out Temple Bar,’ thus establishing the fact that, like many other comedians, Hippisley had a second occupation. This piece, with some alterations, and under the title of ‘The Connaught Wife,’ was given in 1767 at the Smock Alley Theatre, Dublin, and printed in London in 8vo in the same year. Hippisley also took part, presumably in 1730, in an unrecorded representation of his own ‘Flora,’ 8vo, 1730 (12mo, 1768). This was an adaptation from the ‘Country Wake’ of Thomas Doggett [q. v.] Hippisley played Sir Thomas Testy, 20 March 1732, in his sequel to the opera of ‘Flora, or Hob's Wedding,’ 8vo, 1732. ‘Hob's Wedding’ is another adaptation from the ‘Country Wake,’ and is attributed to John Leigh, the comedian. On 14 April 1732 Hippisley gave an entertainment, which had much success, entitled ‘Hippisley's Drunken Man.’ In this, however, he had been preceded by John Harper (d. 1742) [q. v.] In 1732–3 Lincoln's Inn Fields and Covent Garden were under the same management, and on 7 Dec. 1732, the opening night of the new Covent Garden Theatre, Hippisley played Sir Wilful Witwoud in the ‘Way of the World.’ On 15 Jan. 1733 he was Lord Plausible in the ‘Plain Dealer.’ Under the head of ‘Bartholomew and Southwark Fairs,’ and with the date 1733, Genest (Account of the Stage, iii. 401) mentions (from his own bills) ‘Fielding and Hippisley's booth.’ At Covent Garden Hippisley remained for the rest of his life. His numerous new parts included Shallow in the ‘Second Part of King Henry IV,’ Foresight, Dogberry, Ananias in the ‘Alchemist,’ Clown in the ‘Winter's Tale,’ Lovegold in the ‘Miser,’ and Gardiner in ‘King Henry VIII.’ On 17 Jan. 1747 he was the original Sir Simon Loveit in Garrick's ‘Miss in her Teens.’ After this time his name disappears from the bills. He died at Bristol 12 Feb. 1748. Besides his theatre in this city he had a second in course of erection at Bath.
Davies (Life of Garrick, i. 356) speaks of Hippisley as a ‘comedian of lively humour and droll pleasantry,’ a sober Shuter approaching extravagance but stopping short of offence. His appearance was comic, and always elicited laughter and applause from the audience. This was in part due to a burn on his face, received in youth. He says of himself, in his epilogue to the ‘Journey to Bristol,’ that his ‘ugly face is a farce.’ He told Quin that he thought of bringing up his son to the stage, when Quin replied, ‘If that is the case, it is high time to burn him.’ A story told of him in the ‘Gentleman's Magazine’ shows that he had much wit in pleasing an audience (cf. the epitaph suggested in Gent. Mag. 1748, p. 92). His Fondlewife was original, and scarcely inferior to that of Cibber. His Corbaccio in ‘Volpone’ was a superb picture of covetousness and deafness, surpassing that of Benjamin Johnson (d. 1742) [q. v.], with whom it was customary to his disadvantage to compare him. By his performance of Fumble, a ridiculous old dotard, in D'Urfey's ‘Plotting Sisters’ he saved the piece. His Fluellen was an artistic performance, with no trace of buffoonery or caricature. A picture of Hippisley, attributed to Hogarth, is in the Mathews collection at the Garrick Club.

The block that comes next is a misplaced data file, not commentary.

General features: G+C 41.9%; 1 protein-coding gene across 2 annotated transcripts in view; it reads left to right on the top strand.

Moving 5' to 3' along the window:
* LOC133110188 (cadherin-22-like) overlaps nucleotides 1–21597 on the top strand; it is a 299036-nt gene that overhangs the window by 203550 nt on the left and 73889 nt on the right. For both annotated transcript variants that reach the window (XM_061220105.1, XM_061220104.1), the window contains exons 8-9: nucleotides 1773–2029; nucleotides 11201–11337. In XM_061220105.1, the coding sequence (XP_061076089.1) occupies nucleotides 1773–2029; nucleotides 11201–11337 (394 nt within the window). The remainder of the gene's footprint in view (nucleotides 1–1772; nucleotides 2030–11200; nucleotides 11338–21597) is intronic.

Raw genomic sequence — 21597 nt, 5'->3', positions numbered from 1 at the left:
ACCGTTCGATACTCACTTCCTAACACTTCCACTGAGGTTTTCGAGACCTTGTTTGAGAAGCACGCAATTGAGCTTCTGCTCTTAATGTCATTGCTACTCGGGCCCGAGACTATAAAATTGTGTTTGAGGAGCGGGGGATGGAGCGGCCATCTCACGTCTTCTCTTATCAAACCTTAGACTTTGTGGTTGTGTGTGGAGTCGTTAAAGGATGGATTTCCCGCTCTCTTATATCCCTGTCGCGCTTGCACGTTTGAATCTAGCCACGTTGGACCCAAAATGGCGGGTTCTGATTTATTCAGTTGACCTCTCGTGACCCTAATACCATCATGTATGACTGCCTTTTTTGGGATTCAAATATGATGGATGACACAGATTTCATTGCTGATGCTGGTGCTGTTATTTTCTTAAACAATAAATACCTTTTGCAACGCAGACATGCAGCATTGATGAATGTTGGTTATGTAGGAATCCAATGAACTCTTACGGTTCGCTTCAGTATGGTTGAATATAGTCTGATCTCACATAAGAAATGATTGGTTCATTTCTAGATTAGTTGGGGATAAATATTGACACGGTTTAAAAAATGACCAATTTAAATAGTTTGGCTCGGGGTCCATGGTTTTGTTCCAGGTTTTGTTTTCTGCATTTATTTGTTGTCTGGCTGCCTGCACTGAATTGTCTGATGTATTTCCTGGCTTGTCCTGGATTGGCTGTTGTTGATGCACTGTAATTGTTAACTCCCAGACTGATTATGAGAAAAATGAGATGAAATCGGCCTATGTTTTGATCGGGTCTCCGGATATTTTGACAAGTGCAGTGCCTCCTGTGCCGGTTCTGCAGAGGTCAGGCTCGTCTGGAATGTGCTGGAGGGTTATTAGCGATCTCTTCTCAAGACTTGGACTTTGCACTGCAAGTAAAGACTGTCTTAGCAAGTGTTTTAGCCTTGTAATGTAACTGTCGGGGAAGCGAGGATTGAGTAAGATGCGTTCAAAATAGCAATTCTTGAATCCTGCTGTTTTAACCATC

Three of Hippisley's children went on the stage. John Hippisley (d. 1767) appeared at Covent Garden as Tom Thumb, 26 April 1740. He is credited with the authorship of a ‘Dissertation on Comedy … by a Student of Oxford,’ London, 1750, 8vo; but no such Hippisley appears in the ‘Alumni Oxonienses’ about that date. He was author of ‘Essays: (1) On the populousness of Africa; (2) On the trade at the forts on the Gold Coast; (3) On the necessity of erecting a fort at Cape Apollonia. With a Map of Africa,’ London, 1764, 8vo (Brit. Mus. Cat.), and was probably the ‘Governor Hippersley of Cape Coast Castle’ who died 1 Jan. 1767 (Gent. Mag. 1767, p. 47).
Jane Hippisley, subsequently Mrs. Green (d. 1791), made her first appearance at her father's benefit, Covent Garden, on 18 March 1735, as Cherry in ‘The Stratagem.’ She rose to eminence; was Garrick's Ophelia in his first season at Goodman's Fields; was, as Miss Hippisley, the original Kitty Pry in the ‘Lying Valet,’ and Biddy in ‘Miss in her Teens;’ and as Mrs. Green, which name she took in 1747–8, was the first Mrs. Malaprop. Among her characters were Miss Prue, Anne Page, Perdita, Ophelia, Miss Hoyden, Nerissa, Æmilia, Doll Tearsheet, Duenna, and Mrs. Hardcastle. She played in Dublin in 1751–2, and probably in 1753–4, and acted the ‘Irish Widow’ at Bristol so late as 4 July 1781. But for the rivalry of Mrs. Clive, she would have been the best representative on the stage of old ladies and abigails. Her farewell of the London stage took place 26 May 1780, as Mrs. Hardcastle. She died at her house at Jacob's Well, Bristol, in the winter of 1791.
Miss E. Hippisley (fl. 1741–1766), subsequently Mrs. Fitzmaurice, came out at Goodman's Fields as Angelina in ‘Love makes a Man’ to the Clodio of Garrick, 25 Jan. 1741, her first appearance on the stage. She was an actress of inferior talent, played in York in 1766 as Mrs. Fitzmaurice, went to Bath, and was a ‘dresser’ at the theatre.